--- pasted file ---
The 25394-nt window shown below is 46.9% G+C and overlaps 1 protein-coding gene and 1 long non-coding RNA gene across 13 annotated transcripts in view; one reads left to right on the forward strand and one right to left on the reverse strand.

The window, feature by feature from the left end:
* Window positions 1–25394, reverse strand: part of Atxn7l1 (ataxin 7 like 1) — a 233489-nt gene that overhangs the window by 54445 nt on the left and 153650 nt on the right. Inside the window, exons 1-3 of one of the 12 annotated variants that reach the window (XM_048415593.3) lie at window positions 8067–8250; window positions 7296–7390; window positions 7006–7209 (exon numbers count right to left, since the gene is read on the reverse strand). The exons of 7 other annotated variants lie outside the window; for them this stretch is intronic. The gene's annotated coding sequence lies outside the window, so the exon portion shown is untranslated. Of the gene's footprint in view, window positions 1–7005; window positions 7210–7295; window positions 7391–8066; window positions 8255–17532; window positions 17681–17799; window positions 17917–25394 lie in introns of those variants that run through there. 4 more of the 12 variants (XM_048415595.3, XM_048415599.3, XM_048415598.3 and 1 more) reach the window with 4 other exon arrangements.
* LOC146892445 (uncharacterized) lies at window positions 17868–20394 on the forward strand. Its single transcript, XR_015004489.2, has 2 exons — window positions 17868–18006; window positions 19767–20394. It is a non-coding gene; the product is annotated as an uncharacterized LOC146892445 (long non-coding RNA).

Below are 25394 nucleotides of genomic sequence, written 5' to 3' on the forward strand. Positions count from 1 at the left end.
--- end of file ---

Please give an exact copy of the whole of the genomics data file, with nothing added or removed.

The 25394-nt window shown below is 46.9% G+C and overlaps 1 protein-coding gene and 1 long non-coding RNA gene across 13 annotated transcripts in view; one reads left to right on the forward strand and one right to left on the reverse strand.

The window, feature by feature from the left end:
* Window positions 1–25394, reverse strand: part of Atxn7l1 (ataxin 7 like 1) — a 233489-nt gene that overhangs the window by 54445 nt on the left and 153650 nt on the right. Inside the window, exons 1-3 of one of the 12 annotated variants that reach the window (XM_048415593.3) lie at window positions 8067–8250; window positions 7296–7390; window positions 7006–7209 (exon numbers count right to left, since the gene is read on the reverse strand). The exons of 7 other annotated variants lie outside the window; for them this stretch is intronic. The gene's annotated coding sequence lies outside the window, so the exon portion shown is untranslated. Of the gene's footprint in view, window positions 1–7005; window positions 7210–7295; window positions 7391–8066; window positions 8255–17532; window positions 17681–17799; window positions 17917–25394 lie in introns of those variants that run through there. 4 more of the 12 variants (XM_048415595.3, XM_048415599.3, XM_048415598.3 and 1 more) reach the window with 4 other exon arrangements.
* LOC146892445 (uncharacterized) lies at window positions 17868–20394 on the forward strand. Its single transcript, XR_015004489.2, has 2 exons — window positions 17868–18006; window positions 19767–20394. It is a non-coding gene; the product is annotated as an uncharacterized LOC146892445 (long non-coding RNA).

Below are 25394 nucleotides of genomic sequence, written 5' to 3' on the forward strand. Positions count from 1 at the left end.